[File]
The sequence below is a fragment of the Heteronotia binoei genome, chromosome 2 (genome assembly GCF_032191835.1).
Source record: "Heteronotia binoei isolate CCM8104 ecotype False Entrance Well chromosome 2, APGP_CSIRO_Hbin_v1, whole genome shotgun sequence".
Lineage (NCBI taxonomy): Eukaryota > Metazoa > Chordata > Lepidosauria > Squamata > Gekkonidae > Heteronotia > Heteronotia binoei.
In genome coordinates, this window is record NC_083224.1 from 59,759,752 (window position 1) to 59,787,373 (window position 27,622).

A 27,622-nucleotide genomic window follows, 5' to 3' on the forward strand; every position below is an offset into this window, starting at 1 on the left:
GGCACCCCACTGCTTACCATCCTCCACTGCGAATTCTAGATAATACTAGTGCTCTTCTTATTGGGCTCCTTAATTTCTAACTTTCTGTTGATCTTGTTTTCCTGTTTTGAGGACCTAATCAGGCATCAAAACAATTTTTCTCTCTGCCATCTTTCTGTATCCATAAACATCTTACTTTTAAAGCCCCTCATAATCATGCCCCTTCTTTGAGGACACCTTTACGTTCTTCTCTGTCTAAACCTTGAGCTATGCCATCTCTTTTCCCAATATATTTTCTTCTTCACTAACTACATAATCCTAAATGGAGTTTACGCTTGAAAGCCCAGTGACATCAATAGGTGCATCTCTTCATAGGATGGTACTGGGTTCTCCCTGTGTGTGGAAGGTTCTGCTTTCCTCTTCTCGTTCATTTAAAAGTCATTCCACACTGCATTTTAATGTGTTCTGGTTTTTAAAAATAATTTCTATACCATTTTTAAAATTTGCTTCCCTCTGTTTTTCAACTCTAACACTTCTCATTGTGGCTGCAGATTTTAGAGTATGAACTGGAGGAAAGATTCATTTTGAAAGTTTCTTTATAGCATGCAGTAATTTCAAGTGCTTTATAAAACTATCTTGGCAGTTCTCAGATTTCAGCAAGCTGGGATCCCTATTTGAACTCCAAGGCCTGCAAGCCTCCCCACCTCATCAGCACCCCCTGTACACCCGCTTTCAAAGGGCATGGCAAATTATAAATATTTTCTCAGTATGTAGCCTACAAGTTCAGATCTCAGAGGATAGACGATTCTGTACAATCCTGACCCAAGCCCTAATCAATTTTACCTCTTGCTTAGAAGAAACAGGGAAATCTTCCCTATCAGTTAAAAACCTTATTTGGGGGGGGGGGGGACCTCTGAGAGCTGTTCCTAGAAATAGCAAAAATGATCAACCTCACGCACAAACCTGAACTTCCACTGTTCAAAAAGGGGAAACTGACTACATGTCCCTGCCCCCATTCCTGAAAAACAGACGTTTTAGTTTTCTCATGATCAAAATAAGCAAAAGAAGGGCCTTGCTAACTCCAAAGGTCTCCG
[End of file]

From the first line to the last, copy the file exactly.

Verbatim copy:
The sequence below is a fragment of the Heteronotia binoei genome, chromosome 2 (genome assembly GCF_032191835.1).
Source record: "Heteronotia binoei isolate CCM8104 ecotype False Entrance Well chromosome 2, APGP_CSIRO_Hbin_v1, whole genome shotgun sequence".
Lineage (NCBI taxonomy): Eukaryota > Metazoa > Chordata > Lepidosauria > Squamata > Gekkonidae > Heteronotia > Heteronotia binoei.
In genome coordinates, this window is record NC_083224.1 from 59,759,752 (window position 1) to 59,787,373 (window position 27,622).

A 27,622-nucleotide genomic window follows, 5' to 3' on the forward strand; every position below is an offset into this window, starting at 1 on the left:
GGCACCCCACTGCTTACCATCCTCCACTGCGAATTCTAGATAATACTAGTGCTCTTCTTATTGGGCTCCTTAATTTCTAACTTTCTGTTGATCTTGTTTTCCTGTTTTGAGGACCTAATCAGGCATCAAAACAATTTTTCTCTCTGCCATCTTTCTGTATCCATAAACATCTTACTTTTAAAGCCCCTCATAATCATGCCCCTTCTTTGAGGACACCTTTACGTTCTTCTCTGTCTAAACCTTGAGCTATGCCATCTCTTTTCCCAATATATTTTCTTCTTCACTAACTACATAATCCTAAATGGAGTTTACGCTTGAAAGCCCAGTGACATCAATAGGTGCATCTCTTCATAGGATGGTACTGGGTTCTCCCTGTGTGTGGAAGGTTCTGCTTTCCTCTTCTCGTTCATTTAAAAGTCATTCCACACTGCATTTTAATGTGTTCTGGTTTTTAAAAATAATTTCTATACCATTTTTAAAATTTGCTTCCCTCTGTTTTTCAACTCTAACACTTCTCATTGTGGCTGCAGATTTTAGAGTATGAACTGGAGGAAAGATTCATTTTGAAAGTTTCTTTATAGCATGCAGTAATTTCAAGTGCTTTATAAAACTATCTTGGCAGTTCTCAGATTTCAGCAAGCTGGGATCCCTATTTGAACTCCAAGGCCTGCAAGCCTCCCCACCTCATCAGCACCCCCTGTACACCCGCTTTCAAAGGGCATGGCAAATTATAAATATTTTCTCAGTATGTAGCCTACAAGTTCAGATCTCAGAGGATAGACGATTCTGTACAATCCTGACCCAAGCCCTAATCAATTTTACCTCTTGCTTAGAAGAAACAGGGAAATCTTCCCTATCAGTTAAAAACCTTATTTGGGGGGGGGGGGGACCTCTGAGAGCTGTTCCTAGAAATAGCAAAAATGATCAACCTCACGCACAAACCTGAACTTCCACTGTTCAAAAAGGGGAAACTGACTACATGTCCCTGCCCCCATTCCTGAAAAACAGACGTTTTAGTTTTCTCATGATCAAAATAAGCAAAAGAAGGGCCTTGCTAACTCCAAAGGTCTCCG